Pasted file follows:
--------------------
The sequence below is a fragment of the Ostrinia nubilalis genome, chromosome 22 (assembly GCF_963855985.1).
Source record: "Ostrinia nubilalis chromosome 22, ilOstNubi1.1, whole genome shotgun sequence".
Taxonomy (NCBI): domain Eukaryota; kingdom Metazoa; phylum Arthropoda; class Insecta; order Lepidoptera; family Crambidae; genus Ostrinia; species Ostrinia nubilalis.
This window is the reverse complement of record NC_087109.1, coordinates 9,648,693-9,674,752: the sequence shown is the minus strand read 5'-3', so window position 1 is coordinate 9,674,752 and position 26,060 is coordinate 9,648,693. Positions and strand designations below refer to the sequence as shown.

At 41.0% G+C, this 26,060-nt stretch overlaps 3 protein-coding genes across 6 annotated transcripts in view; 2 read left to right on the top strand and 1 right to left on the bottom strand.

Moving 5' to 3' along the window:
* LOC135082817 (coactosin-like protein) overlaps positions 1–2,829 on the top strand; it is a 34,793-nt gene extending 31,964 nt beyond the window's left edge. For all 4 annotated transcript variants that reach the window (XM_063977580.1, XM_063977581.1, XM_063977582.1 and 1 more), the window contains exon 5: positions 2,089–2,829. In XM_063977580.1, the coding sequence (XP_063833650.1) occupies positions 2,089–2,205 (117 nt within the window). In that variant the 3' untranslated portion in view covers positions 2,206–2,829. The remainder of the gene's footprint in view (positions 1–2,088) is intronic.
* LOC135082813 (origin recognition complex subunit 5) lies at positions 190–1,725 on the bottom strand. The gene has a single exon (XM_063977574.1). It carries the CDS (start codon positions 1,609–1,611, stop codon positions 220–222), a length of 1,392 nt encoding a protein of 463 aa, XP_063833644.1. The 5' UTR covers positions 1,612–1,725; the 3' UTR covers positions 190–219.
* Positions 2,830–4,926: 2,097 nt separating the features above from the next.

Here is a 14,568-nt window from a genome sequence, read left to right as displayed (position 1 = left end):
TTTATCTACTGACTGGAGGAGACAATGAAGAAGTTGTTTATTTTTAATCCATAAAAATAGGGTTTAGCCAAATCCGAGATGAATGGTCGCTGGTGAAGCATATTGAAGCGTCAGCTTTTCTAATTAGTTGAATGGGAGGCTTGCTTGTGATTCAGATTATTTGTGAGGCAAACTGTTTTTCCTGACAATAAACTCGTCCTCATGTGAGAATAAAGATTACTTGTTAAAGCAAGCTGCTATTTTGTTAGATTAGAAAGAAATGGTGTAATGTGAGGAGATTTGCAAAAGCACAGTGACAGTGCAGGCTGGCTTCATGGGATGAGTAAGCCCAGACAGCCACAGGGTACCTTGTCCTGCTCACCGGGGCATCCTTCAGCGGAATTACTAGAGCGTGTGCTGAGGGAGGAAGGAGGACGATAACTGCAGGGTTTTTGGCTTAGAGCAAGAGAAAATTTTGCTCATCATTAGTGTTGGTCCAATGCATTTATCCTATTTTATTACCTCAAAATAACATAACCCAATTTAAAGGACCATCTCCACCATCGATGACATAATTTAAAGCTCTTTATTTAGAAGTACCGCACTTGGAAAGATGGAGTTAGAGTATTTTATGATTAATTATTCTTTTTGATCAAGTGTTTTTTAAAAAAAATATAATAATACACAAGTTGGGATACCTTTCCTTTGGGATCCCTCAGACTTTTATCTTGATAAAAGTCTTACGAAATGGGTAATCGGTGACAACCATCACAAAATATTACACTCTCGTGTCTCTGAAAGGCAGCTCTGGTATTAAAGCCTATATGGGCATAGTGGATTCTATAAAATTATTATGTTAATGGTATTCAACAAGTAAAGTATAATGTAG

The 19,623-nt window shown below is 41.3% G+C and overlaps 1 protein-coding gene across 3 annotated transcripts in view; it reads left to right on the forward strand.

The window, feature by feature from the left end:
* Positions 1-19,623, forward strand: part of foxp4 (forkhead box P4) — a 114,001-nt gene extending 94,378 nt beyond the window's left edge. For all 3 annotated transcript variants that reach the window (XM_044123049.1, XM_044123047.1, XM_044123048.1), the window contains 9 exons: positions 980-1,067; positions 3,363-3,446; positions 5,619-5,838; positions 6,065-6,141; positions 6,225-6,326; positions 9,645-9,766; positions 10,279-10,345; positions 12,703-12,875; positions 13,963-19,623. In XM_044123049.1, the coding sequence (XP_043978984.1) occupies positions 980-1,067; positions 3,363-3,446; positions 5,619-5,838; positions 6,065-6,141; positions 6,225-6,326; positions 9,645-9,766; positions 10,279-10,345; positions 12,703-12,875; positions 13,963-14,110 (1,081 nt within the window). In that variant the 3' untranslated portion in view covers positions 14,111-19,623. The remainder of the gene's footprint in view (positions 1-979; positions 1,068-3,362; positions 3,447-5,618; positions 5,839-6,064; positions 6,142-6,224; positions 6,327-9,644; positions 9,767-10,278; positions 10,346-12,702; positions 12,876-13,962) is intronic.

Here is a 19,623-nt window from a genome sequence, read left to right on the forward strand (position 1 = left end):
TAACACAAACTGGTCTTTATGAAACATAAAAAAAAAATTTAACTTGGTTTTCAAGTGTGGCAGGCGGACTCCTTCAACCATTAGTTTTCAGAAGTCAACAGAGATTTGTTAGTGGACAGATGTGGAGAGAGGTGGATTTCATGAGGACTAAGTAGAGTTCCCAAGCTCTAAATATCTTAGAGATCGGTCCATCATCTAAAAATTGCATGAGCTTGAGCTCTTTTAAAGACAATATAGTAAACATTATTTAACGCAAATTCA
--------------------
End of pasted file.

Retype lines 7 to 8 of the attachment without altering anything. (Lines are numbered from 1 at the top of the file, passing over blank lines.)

* LOC135082817 (coactosin-like protein) overlaps positions 1–2,829 on the top strand; it is a 34,793-nt gene extending 31,964 nt beyond the window's left edge. For all 4 annotated transcript variants that reach the window (XM_063977580.1, XM_063977581.1, XM_063977582.1 and 1 more), the window contains exon 5: positions 2,089–2,829. In XM_063977580.1, the coding sequence (XP_063833650.1) occupies positions 2,089–2,205 (117 nt within the window). In that variant the 3' untranslated portion in view covers positions 2,206–2,829. The remainder of the gene's footprint in view (positions 1–2,088) is intronic.
* LOC135082813 (origin recognition complex subunit 5) lies at positions 190–1,725 on the bottom strand. The gene has a single exon (XM_063977574.1). It carries the CDS (start codon positions 1,609–1,611, stop codon positions 220–222), a length of 1,392 nt encoding a protein of 463 aa, XP_063833644.1. The 5' UTR covers positions 1,612–1,725; the 3' UTR covers positions 190–219.